Interviews open content

Commons on Flickr: an interview with one of our Flickr friends, Bob Meade (part one)

Bob Meade has been one of our most prolific ‘friends’ on Flickr. He has done an enormous amount of tagging, added a great deal of additional research to our images, and was the man behind the discovery of the Mosman Bay Falls.

Paula Bray (the Museum’s Image Services Manager) and I conducted a long face to face interview with Bob who very generously agreed to speak to us about his background and motivations.

It was an incredibly revealing interview that demonstrates the power of museums and cultural institutions opening up their collections to ‘amateur’ researchers and enthusiasts. It also explores the Flickr and the Commons experience from the perspective of a user – the motivations that drive participation, frustrations and expectations – as well as touching on Flickr etiquette and Copyright.

I am posting this with the permission of Bob, with the intention of helping other cultural institutions learn more about behaviour online, and to also begin to understand the opportunities that now exist to engage audiences around collections and other content. These stories, ultimately, are far more powerful and important qualitative research than raw usage figures.

I have made only minor edits to the transcript so bear with the conversational tone and flow.

If you find this useful and would like to cite it in research papers and the like, I would appreciate it if you would tell me about it in the comments or via email.

To read more about the Museum’s experience of the Commons on Flickr read our three month report.

Here is the first part.

Further parts will follow.

On blogging, photography, and discovering the Commons.

Bob: One day, my wife, told me that she’d been to a Hill & Knowlton Breakfast Bytes presentation, at which Frank Arrigo had spoken. Frank Arrigo works for Microsoft. He used to work in Australia. Now, he works in Seattle. He’s a very keen blogger and one of his jobs was to be a Microsoft evangelist.

My wife was very excited telling me about blogging. She came home and told me something, “You know Bob, look this up.” I looked up Frank Arrigo’s blog, and thought it was very interesting, what he did was a mixture of things to do with his work; things to do with IT, also, things to do with his family; a mixture of his personal views on things; a mixture of what his children were doing.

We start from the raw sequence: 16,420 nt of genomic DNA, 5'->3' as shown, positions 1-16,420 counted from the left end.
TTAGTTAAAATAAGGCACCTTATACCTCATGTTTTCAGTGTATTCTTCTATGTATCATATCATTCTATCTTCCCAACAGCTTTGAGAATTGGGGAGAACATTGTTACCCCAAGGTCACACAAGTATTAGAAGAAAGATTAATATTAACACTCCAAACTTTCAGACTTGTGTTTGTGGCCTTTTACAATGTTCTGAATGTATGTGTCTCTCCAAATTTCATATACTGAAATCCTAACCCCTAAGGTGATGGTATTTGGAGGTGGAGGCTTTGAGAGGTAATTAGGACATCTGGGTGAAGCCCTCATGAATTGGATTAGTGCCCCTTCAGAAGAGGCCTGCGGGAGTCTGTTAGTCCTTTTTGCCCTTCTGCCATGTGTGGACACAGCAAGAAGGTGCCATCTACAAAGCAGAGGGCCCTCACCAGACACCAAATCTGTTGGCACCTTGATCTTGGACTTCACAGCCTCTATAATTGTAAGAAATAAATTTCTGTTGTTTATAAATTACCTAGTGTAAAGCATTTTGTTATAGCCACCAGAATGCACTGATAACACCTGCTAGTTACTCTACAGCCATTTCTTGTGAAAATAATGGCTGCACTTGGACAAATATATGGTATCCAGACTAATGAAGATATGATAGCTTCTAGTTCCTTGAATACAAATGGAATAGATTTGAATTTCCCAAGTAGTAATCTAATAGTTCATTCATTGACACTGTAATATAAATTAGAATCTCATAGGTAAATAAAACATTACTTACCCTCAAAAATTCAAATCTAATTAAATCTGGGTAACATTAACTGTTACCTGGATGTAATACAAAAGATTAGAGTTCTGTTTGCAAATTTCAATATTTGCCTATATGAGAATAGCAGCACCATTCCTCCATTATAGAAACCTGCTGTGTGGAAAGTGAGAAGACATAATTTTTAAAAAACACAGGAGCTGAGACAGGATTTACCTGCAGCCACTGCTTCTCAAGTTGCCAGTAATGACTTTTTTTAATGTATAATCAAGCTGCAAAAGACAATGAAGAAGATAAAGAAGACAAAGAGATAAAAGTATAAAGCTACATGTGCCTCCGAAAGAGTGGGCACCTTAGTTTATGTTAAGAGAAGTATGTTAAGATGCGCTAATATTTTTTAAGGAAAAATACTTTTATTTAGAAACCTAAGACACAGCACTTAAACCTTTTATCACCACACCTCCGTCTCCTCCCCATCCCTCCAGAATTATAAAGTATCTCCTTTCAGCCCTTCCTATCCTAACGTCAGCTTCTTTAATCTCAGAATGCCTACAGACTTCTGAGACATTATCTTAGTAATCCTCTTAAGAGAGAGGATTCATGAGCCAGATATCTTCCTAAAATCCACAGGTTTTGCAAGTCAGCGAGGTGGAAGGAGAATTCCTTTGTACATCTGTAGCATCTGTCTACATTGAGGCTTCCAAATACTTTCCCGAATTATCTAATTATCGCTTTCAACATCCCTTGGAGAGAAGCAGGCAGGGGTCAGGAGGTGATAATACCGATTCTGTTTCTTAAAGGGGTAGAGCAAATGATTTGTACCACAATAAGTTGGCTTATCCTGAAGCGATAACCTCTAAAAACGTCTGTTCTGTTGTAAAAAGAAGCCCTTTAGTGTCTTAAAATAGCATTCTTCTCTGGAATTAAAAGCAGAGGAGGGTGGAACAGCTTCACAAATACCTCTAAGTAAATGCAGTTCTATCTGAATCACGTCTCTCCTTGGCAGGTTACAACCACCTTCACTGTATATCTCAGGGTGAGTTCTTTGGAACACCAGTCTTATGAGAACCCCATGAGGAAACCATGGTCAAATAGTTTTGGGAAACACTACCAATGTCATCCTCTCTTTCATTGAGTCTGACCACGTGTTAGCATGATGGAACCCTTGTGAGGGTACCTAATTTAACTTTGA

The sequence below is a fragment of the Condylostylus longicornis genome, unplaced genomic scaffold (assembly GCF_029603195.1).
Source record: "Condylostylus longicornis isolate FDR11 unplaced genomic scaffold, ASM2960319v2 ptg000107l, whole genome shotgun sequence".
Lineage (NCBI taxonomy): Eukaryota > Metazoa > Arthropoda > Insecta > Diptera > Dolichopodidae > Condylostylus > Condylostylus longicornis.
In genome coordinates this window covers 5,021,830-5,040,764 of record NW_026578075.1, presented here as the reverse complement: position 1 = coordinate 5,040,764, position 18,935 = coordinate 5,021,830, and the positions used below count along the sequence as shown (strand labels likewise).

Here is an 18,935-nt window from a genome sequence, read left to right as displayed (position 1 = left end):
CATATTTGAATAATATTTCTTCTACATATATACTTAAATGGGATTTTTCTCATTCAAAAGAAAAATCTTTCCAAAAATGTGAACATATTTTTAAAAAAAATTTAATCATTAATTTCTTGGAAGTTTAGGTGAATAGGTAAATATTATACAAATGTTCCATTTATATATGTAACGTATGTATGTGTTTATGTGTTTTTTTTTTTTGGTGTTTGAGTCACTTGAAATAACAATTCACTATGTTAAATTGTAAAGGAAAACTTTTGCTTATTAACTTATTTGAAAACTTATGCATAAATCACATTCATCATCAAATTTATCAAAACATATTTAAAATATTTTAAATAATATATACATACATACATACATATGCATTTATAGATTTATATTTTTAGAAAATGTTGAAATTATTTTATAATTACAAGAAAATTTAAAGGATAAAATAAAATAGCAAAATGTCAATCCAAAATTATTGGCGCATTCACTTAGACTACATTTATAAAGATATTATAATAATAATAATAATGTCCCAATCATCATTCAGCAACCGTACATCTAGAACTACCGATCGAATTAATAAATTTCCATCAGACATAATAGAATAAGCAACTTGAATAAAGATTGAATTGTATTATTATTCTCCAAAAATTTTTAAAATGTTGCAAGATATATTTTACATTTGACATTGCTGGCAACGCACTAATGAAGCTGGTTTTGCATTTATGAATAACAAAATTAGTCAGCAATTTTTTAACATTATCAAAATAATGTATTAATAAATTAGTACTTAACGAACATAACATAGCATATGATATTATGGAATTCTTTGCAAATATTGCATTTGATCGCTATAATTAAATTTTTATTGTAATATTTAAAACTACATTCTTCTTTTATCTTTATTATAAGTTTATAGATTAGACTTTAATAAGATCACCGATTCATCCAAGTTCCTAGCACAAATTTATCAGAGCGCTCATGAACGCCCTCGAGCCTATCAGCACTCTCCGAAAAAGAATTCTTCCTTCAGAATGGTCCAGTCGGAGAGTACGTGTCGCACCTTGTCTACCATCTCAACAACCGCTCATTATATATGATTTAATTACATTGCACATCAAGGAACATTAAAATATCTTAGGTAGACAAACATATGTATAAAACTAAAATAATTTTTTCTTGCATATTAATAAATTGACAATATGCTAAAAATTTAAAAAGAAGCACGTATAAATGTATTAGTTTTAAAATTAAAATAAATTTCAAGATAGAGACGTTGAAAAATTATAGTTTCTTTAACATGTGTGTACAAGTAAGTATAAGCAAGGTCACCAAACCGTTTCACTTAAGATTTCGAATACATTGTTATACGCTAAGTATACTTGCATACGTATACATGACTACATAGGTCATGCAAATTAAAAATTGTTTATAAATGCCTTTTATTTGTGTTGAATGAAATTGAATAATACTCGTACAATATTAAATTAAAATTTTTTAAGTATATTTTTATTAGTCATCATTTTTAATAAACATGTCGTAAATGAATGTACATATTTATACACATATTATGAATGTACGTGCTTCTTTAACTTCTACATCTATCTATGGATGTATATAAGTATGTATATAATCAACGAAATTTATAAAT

I thought, yeah, this blogging is interesting. I need to know what it’s about. I thought the best way to understand it was to do it. I wanted to start a blog, and I thought about what I could blog about.

Because the conventional wisdom is that, a blog should have a theme. I thought I’d blog about my life as a stay-at-home dad, and also to document my son growing up.

Even now, just looking back a few years, I like to look back at some of the things I wrote about when he was a one-year-old, or a two-year-old. Now, he’s four-and-a-half.

Being a blogger led me to interest in reading other people’s blogs. One day, I was reading a blog post by Jason Kottke, who, as we know is a well regarded blogger who writes about design and ideas.

Kottke mentioned that Errol Morris, a documentary filmmaker, had a blog at The New York Times. On it Morris was talking about a photograph by Roger Fenton, in the Crimean War, and having a discussion about these two, almost identical, images taken by Roger Fenton in 1853, or thereabouts.

One had cannonballs on the road. One had cannonballs off the road.

I don’t know if you are familiar with both these photographs. Apparently it was like pretty famous, because that was sort of one of the first cases of documenting war in photography.